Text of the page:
When is someone going to cary around 20+ dollar coins anyway? So the publics arguemnts against dollr coins are idiotic but still a widely beleived public opinion that dollar coins are too heavy and look like quarters.

    I’ve heard rumors that the government is considering issuing larger denominations of coins. For example a $10 coin or $20 coin. As I understand it, it costs the government quite a bit fo money to keep remaking bills that only last a few years in circulation for the most part. However coins last 30 years at least.

    Peope may find that they will be forced to use this new system if they so choose. Vending machines and some schools hand dollar coins back as change now because they want people to use them because they are stuck making them until 2016.

  17. The system of 1¢ 5¢ 10¢ 25¢ and 50¢ works fine, I don’t think we need a change to our monetary system on what we use as change.

    Though we could make less one cents(pennies), we have billions of them floating around out there. In fact i’ve seen people toss dozens of them on the ground just because they were single cents and not “silver” (meaning the color not the silver coins made 1964 and earlier).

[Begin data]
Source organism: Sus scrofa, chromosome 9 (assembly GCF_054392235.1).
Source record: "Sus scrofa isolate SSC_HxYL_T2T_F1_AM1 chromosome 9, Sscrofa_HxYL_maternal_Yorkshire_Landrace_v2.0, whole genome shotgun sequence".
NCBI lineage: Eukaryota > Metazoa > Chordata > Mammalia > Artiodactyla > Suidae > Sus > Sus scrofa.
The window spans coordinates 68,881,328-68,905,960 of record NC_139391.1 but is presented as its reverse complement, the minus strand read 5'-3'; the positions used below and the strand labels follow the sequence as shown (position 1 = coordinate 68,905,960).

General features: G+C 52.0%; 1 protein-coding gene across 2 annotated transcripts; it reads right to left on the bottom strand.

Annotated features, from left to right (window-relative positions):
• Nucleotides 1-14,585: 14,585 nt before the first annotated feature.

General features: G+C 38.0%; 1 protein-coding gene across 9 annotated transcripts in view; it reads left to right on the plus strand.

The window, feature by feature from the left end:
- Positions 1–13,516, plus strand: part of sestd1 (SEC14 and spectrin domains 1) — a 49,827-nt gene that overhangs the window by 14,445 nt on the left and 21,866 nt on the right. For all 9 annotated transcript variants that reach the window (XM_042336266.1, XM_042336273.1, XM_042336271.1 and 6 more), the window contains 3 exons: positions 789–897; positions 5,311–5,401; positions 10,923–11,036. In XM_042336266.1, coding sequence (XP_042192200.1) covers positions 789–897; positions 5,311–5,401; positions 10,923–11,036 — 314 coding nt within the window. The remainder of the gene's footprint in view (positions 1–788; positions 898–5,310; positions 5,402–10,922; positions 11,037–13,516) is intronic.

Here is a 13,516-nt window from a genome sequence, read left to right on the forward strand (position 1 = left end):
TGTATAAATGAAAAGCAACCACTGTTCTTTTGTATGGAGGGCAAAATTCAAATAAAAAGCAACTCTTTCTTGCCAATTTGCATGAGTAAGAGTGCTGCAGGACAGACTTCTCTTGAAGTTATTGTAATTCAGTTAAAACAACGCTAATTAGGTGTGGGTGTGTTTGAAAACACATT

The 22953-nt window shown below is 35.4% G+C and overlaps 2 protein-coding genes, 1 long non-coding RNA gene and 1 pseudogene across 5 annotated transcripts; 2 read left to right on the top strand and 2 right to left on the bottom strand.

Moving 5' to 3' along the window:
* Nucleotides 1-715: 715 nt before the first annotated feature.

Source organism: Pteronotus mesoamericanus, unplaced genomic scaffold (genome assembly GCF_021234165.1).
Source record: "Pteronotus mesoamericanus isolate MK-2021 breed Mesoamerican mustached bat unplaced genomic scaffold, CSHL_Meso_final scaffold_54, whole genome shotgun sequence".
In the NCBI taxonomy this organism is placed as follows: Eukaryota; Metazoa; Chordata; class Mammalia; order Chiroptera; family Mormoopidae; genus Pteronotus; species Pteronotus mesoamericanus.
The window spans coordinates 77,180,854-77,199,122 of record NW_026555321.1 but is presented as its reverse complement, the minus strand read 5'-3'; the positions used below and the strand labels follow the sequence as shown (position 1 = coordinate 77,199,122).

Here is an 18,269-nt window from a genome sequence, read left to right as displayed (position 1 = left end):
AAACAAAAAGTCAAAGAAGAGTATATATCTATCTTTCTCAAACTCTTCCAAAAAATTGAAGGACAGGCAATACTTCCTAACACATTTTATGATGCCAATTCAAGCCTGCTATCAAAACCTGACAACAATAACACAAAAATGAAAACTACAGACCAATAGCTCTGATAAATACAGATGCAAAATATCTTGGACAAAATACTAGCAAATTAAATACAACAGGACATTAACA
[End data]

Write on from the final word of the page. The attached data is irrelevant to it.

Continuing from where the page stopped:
Some say we should get rid of the cent all together and make all totals end in 5 or 0. The question then is what to do with all the single cents out there? Banks still have thousands upon thousands of them, buisnesses aswell, then there are people like me saves pennies for a year or two then rolls them and cashes them in. How do you make such a switch from usage of the 1¢ piece to not at all?

    Making new denominations or replacing one with another isn’t as difficult. For example with the $1 Federal Reserve Note (Bill) this note replaced the Silver Certificate (Blue Seal Notes) and United States Note (Red Seal Notes) over time. If we were to stop makin $1 Notes and just circulate $1 coins eventually they would fade out, not comepletely of course and infact they may even become a collectible item.

    The Silver Certificate, Gold Certificate, and United States Note (Blue, Yellow, & Red Seal Notes) are still legal tender as is all United States Currency dating back to the Revolution excluding Confederate Currency which is valuable to certain parties anyway.

    So making that switch wouldn’t be so difficult since we have so many $1 Federal Reserve Notes around anyway and it would take perhaps 20 – 50 years before we stopped seeing them in circulation very often.

    If we stopped making as many $1 notes or any at all, we could switch to the $2 note which is made every several years the last $2 note was printed in 2003 if i’m not mistaken.